CE operations flight keeps base running
By Airman First Class Wesley Carter, 30th Space Wing Public Affairs
/ Published November 15, 2007
VANDENBERG AIR FORCE BASE, Calif. --
Water, light and electricity are all resources that Airmen take advantage of on a daily basis. The question that those Airmen seldom ask is where do the resources come from?
To find the answer, look no further than Vandenberg's own 30th Civil Engineer Squadron operations flight.
The flight, which has over 350 personnel, is responsible for maintaining the base's most important resources.
"We are tasked with maintaining base property concerning with electrical power along with the base water supply," said Darryl Parks, 30th CES operations flight deputy.
This is a task that does not end after the duty day.
"We provide a full crew 24 hours a day, seven days a week," he said. "Power outages can happen at any moment due to wind and rain."
The crew works hard to keep the outages as short as possible, but they can range from minutes to hours, he said.
Along with power, keeping the base's drinking water in high supply drinkable is a top concern for this crew.
"We use water wells for two months out of the year that we maintain and treat," said Staff Sgt. Douglas Duarte, 30th CES utilities system specialist. "The rest of the year we resort to getting water from a pipeline through the state of California."
The water that this crew maintains is not always the drinkable kind.
"We also field a lot of plumbing calls," said Sergeant Duarte.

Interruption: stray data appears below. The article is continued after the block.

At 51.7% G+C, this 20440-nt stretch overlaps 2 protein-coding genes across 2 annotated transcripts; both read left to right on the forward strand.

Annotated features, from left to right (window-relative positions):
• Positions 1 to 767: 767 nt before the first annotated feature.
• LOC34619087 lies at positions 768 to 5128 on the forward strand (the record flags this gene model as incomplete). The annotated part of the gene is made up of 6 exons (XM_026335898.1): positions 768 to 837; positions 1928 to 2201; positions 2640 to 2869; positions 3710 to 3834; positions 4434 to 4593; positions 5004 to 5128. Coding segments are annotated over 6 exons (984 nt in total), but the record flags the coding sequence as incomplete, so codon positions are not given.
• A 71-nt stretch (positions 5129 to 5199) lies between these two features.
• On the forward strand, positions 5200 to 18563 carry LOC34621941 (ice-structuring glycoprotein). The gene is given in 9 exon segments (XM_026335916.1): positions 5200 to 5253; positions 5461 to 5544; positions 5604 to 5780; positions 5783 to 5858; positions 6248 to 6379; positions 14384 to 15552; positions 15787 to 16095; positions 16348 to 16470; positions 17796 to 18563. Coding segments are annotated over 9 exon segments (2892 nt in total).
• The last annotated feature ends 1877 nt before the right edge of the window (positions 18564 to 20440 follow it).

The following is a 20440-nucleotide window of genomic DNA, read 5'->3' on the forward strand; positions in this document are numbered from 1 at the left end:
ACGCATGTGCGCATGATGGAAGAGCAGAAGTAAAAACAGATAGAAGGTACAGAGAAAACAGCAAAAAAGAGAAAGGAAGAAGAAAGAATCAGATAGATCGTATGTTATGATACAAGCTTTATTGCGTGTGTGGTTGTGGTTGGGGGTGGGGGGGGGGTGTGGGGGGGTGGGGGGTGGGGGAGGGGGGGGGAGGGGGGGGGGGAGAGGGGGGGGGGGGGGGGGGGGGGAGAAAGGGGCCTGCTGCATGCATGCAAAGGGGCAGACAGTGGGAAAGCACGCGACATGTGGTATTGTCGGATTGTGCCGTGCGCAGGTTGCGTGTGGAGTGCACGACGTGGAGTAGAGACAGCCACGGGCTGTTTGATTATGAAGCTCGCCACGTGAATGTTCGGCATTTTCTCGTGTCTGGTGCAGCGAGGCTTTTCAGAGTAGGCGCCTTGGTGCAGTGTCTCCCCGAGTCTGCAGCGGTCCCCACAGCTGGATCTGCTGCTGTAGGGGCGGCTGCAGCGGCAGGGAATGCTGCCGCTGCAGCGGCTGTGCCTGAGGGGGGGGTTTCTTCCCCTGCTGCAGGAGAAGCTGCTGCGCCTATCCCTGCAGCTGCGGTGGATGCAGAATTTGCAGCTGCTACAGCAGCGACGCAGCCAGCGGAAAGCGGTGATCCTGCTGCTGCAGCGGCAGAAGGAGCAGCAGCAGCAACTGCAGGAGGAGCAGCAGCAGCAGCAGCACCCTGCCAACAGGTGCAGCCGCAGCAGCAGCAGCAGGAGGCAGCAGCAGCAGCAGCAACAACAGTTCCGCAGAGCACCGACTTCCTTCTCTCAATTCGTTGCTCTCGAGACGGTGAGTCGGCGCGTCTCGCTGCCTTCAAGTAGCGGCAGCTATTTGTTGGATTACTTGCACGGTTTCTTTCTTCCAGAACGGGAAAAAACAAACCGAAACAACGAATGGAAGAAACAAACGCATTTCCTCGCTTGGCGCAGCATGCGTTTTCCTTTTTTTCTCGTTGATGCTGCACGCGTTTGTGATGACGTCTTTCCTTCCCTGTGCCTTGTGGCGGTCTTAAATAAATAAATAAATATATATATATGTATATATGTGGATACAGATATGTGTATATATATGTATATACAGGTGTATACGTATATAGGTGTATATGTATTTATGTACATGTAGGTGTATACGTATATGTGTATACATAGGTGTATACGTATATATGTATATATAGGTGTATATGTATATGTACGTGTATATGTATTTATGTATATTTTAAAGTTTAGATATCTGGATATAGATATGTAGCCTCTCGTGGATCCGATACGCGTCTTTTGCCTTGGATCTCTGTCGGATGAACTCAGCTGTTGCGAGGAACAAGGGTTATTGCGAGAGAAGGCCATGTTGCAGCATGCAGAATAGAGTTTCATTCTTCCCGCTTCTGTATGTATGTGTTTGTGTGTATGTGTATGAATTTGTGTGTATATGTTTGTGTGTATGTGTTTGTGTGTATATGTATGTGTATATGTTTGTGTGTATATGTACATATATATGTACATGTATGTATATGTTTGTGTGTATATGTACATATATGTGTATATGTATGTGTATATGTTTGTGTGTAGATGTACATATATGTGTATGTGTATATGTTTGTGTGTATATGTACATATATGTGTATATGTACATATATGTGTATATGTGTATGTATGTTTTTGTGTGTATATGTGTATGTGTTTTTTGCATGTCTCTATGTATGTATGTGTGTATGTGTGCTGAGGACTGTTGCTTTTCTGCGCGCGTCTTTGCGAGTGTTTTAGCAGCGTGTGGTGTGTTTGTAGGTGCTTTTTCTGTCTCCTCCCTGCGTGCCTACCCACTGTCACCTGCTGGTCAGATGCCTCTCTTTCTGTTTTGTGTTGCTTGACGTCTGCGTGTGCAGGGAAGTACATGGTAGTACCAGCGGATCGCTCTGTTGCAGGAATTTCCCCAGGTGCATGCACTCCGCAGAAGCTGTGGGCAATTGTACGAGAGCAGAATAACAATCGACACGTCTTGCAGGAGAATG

These calls aren't always as complicated as the customer might think.
"Getting called to use a plunger at one o'clock in the morning is not always fun," he said. "Are job would be a lot easier if people would take the time to learn how to use one."
An overlooked responsibility that this crew deals with is the upkeep of the fire suppression systems.
"We have to coordinate with safety to ensure that our sprinkler heads are working properly," said Sergeant Duarte.
In case of a fire, the sprinkler heads can be what keeps a building from burning to the ground, he said.
This flights mission changes very little when in theater.
"When we deploy, we work either with the Red Horses who are putting up new infrastructures, or we continue our base support job," said Sergeant Duarte. "Water supply is a big issue in the desert, as you can imagine."
It is rare to find someone who is willing to come to a house at 1 a.m. to unclog a toilet. The multi-facet career, that these airmen are a part of, is a necessity for military operation. It is because of the hard work of these Airmen that Vandenberg is able to perform its invaluable space mission.